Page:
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Reviewed by:
  • Our South: Geographic Fantasy and the Rise of a National Literature by Jennifer Rae Greeson, and: Apples & Ashes: Literature, Nationalism, and the Confederate States of America by Coleman Hutchison
  • Bob Hodges (bio)
Our South: Geographic Fantasy and the Rise of a National Literature. By Jennifer Rae Greeson. Cambridge: Harvard University Press, 2010. 368pp. $41.50.
Apples & Ashes: Literature, Nationalism, and the Confederate States of America. By Coleman Hutchison. Athens: University of Georgia Press, 2012. New Southern Studies series. 288pp. $24.95.

A dozen years ago, Houston A. Baker Jr. and Dana Nelson prefaced a special issue of American Literature with a performative dubbing of the new southern studies. Nelson’s and Baker’s act of naming, influenced by the New Americanists, recognized extant scholarship that revised or resisted the hoary terms and themes often characteristic of southern studies: regional distinctiveness from American exceptionalism, assumptions of southern homogeneity, sense of place, and so forth. Baker’s and Nelson’s utterance also intended to summon further “intellectual, multiparticipant, and revisionary complexity . . . the complication of old borders and terrains . . . to construct and survey a new scholarly map of ‘The South’” (Baker and Nelson, American Literature 73, no. 2 [2001]: 243). Nelson and Baker desired to show the centrality of southern patterns of race and labor to United States at large, but subsequent manifestos of the new southern studies call for stretching these inquires further into transnational directions. Jennifer Rae Greeson, one of the contributors to Baker’s and Nelson’s special issue, captures these various spheres for transnational extensions of the American south in her later study Our South; she describes three images of the south at play in Edgar Allan Poe’s elusive Eureka (1848): a domestic south, a hemispheric Latin American south, and “colonized southern sites around the globe” (Greeson 167). These global and hemispheric considerations of the American south enrich southern studies with a sense of the principle Édouard Glissant calls “une poétique de la relation”; however, at the risk of overgeneralization, these relations of the new southern studies remain oriented toward the new of cultural production, southern texts of the twentieth and twenty-first centuries, temporal homes of various new and nuevo souths. For example, only one of the fourteen book in the University of Georgia Press’s the New Southern Studies series, Coleman Hutchison’s Apples & Ashes, has a primary focus on the nineteenth century. Thus, these two recent examples of [End Page 223] literary studies from the new southern studies are refreshing. Greeson’s and Hutchison’s work provide excellent opportunities to see what the new southern studies can offer American nineteenth-century studies and, in particular, that debatably southern figure of Poe.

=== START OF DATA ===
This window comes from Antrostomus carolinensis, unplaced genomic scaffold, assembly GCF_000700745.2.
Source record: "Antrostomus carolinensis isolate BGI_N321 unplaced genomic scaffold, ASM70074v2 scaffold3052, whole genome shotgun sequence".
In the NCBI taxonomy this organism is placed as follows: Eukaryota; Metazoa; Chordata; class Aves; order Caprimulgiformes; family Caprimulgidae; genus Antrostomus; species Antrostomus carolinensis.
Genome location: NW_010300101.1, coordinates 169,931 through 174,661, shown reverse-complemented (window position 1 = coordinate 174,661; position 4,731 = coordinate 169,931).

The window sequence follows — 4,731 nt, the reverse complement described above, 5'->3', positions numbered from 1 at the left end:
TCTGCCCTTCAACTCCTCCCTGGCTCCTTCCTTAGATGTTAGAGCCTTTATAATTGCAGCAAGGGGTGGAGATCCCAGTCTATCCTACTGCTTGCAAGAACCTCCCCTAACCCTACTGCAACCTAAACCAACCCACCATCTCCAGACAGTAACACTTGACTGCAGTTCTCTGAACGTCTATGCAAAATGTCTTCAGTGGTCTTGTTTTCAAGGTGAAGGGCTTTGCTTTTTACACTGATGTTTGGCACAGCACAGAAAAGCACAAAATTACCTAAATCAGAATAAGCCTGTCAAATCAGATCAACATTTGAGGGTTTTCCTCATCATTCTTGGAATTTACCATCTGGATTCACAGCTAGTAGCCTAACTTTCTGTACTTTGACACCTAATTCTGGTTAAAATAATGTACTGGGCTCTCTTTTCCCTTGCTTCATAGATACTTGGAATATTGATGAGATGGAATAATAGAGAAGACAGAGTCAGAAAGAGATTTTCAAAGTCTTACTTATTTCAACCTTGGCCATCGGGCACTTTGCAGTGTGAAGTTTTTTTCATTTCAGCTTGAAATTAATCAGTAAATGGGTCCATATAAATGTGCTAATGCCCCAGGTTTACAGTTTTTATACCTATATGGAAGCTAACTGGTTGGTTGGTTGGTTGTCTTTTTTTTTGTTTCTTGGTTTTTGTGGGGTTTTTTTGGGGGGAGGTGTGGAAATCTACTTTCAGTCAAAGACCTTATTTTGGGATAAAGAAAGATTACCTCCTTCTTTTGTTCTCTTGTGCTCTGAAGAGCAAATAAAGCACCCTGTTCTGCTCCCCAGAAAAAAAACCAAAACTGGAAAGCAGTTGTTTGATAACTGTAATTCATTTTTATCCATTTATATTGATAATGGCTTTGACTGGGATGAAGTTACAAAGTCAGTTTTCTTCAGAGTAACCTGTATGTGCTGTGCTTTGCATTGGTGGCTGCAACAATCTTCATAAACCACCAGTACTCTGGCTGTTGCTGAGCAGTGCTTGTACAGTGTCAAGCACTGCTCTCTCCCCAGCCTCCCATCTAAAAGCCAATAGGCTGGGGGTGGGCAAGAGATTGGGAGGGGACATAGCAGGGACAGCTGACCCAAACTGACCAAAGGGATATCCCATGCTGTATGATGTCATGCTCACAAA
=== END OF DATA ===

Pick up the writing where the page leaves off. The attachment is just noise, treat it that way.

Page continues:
Apples & Ashes locates the project of Our South as part of a recent trend of studies documenting “the othering of the South,” but Our South distinguishes itself from this trend with a historical span from the late eighteenth to the early twentieth centuries and an attention to the colonial contexts for the development of images of the south (Hutchison 210n8). Raymond Williams’s The Country and the City (1973) serves as a model for Our South, as both studies center on “a symbiotic ideological juxtaposition” between two apparently oppositional terms (Greeson 1, 291n2). The first person plural in the title Our South comes from a metropolitan, northern perspective, and Our South tirelessly inquires after the use value for northern writers and audiences of tropes and topoi about the south. In the account of Our South, the image of the south transforms from first, a late eighteenth-century colonial and tropical plantation south to second, a critique of industrial exploitation from the 1830s to the 1850s displaced into the imagery of the slave south, and finally to third, a ruined and defeated postbellum south requiring reconstruction that provided a reference point for turn-of-the-century American imperialism. Our South has a tripartite division around these three images of the south. Each part tracks the emergence, continuance, dissolution, and residue of each image through various literary genres and archetypes.

While Our South has a relatively longue durée perspective, Apples & Ashes engages the flash in the pan of literary production under and...


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